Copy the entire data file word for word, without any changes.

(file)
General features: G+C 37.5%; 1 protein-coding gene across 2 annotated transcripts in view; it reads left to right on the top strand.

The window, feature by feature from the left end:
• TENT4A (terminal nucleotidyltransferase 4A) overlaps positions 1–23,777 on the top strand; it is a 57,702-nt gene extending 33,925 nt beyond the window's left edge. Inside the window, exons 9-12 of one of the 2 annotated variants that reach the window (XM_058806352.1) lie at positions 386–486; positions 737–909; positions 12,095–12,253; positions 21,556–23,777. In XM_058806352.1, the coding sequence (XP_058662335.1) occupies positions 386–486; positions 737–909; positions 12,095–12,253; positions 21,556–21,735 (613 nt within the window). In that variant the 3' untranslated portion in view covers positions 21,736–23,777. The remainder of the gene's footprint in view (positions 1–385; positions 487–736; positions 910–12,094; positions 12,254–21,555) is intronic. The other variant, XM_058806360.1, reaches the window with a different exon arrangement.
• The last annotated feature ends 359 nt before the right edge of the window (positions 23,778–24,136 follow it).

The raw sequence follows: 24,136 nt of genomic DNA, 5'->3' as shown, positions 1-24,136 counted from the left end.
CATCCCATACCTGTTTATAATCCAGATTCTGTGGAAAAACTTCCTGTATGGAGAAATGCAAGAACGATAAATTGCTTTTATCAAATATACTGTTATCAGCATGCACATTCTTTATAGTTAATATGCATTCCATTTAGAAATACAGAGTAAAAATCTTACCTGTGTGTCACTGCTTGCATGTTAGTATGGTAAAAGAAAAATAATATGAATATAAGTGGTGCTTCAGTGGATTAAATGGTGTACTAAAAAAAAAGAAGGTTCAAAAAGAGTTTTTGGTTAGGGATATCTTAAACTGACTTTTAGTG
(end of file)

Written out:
General features: G+C 37.5%; 1 protein-coding gene across 2 annotated transcripts in view; it reads left to right on the top strand.

The window, feature by feature from the left end:
• TENT4A (terminal nucleotidyltransferase 4A) overlaps positions 1–23,777 on the top strand; it is a 57,702-nt gene extending 33,925 nt beyond the window's left edge. Inside the window, exons 9-12 of one of the 2 annotated variants that reach the window (XM_058806352.1) lie at positions 386–486; positions 737–909; positions 12,095–12,253; positions 21,556–23,777. In XM_058806352.1, the coding sequence (XP_058662335.1) occupies positions 386–486; positions 737–909; positions 12,095–12,253; positions 21,556–21,735 (613 nt within the window). In that variant the 3' untranslated portion in view covers positions 21,736–23,777. The remainder of the gene's footprint in view (positions 1–385; positions 487–736; positions 910–12,094; positions 12,254–21,555) is intronic. The other variant, XM_058806360.1, reaches the window with a different exon arrangement.
• The last annotated feature ends 359 nt before the right edge of the window (positions 23,778–24,136 follow it).

The raw sequence follows: 24,136 nt of genomic DNA, 5'->3' as shown, positions 1-24,136 counted from the left end.
CATCCCATACCTGTTTATAATCCAGATTCTGTGGAAAAACTTCCTGTATGGAGAAATGCAAGAACGATAAATTGCTTTTATCAAATATACTGTTATCAGCATGCACATTCTTTATAGTTAATATGCATTCCATTTAGAAATACAGAGTAAAAATCTTACCTGTGTGTCACTGCTTGCATGTTAGTATGGTAAAAGAAAAATAATATGAATATAAGTGGTGCTTCAGTGGATTAAATGGTGTACTAAAAAAAAAGAAGGTTCAAAAAGAGTTTTTGGTTAGGGATATCTTAAACTGACTTTTAGTG